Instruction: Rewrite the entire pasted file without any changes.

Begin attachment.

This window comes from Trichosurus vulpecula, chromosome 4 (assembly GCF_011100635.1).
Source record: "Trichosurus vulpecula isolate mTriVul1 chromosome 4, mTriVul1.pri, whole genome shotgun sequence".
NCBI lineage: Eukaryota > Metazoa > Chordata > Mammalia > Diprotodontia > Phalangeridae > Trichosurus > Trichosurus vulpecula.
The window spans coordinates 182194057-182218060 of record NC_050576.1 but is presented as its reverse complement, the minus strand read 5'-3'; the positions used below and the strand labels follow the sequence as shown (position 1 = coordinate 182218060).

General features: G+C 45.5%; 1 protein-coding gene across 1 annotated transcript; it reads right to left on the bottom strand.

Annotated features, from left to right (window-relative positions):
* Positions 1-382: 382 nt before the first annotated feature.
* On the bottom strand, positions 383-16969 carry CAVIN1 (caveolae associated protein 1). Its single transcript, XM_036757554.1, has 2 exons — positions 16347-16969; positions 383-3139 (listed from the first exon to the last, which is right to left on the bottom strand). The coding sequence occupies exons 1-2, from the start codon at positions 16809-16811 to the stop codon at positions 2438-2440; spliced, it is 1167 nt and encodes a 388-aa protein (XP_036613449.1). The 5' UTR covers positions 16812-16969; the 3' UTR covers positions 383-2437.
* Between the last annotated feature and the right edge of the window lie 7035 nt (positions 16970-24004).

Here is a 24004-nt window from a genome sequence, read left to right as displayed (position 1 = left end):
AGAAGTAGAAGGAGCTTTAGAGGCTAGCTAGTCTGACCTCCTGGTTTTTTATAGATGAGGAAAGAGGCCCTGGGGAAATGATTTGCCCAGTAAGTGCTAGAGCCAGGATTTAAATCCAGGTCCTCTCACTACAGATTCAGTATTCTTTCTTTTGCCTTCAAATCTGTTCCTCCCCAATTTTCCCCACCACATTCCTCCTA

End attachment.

This window comes from Trichosurus vulpecula, chromosome 4 (assembly GCF_011100635.1).
Source record: "Trichosurus vulpecula isolate mTriVul1 chromosome 4, mTriVul1.pri, whole genome shotgun sequence".
NCBI lineage: Eukaryota > Metazoa > Chordata > Mammalia > Diprotodontia > Phalangeridae > Trichosurus > Trichosurus vulpecula.
The window spans coordinates 182194057-182218060 of record NC_050576.1 but is presented as its reverse complement, the minus strand read 5'-3'; the positions used below and the strand labels follow the sequence as shown (position 1 = coordinate 182218060).

General features: G+C 45.5%; 1 protein-coding gene across 1 annotated transcript; it reads right to left on the bottom strand.

Annotated features, from left to right (window-relative positions):
* Positions 1-382: 382 nt before the first annotated feature.
* On the bottom strand, positions 383-16969 carry CAVIN1 (caveolae associated protein 1). Its single transcript, XM_036757554.1, has 2 exons — positions 16347-16969; positions 383-3139 (listed from the first exon to the last, which is right to left on the bottom strand). The coding sequence occupies exons 1-2, from the start codon at positions 16809-16811 to the stop codon at positions 2438-2440; spliced, it is 1167 nt and encodes a 388-aa protein (XP_036613449.1). The 5' UTR covers positions 16812-16969; the 3' UTR covers positions 383-2437.
* Between the last annotated feature and the right edge of the window lie 7035 nt (positions 16970-24004).

Here is a 24004-nt window from a genome sequence, read left to right as displayed (position 1 = left end):
AGAAGTAGAAGGAGCTTTAGAGGCTAGCTAGTCTGACCTCCTGGTTTTTTATAGATGAGGAAAGAGGCCCTGGGGAAATGATTTGCCCAGTAAGTGCTAGAGCCAGGATTTAAATCCAGGTCCTCTCACTACAGATTCAGTATTCTTTCTTTTGCCTTCAAATCTGTTCCTCCCCAATTTTCCCCACCACATTCCTCCTA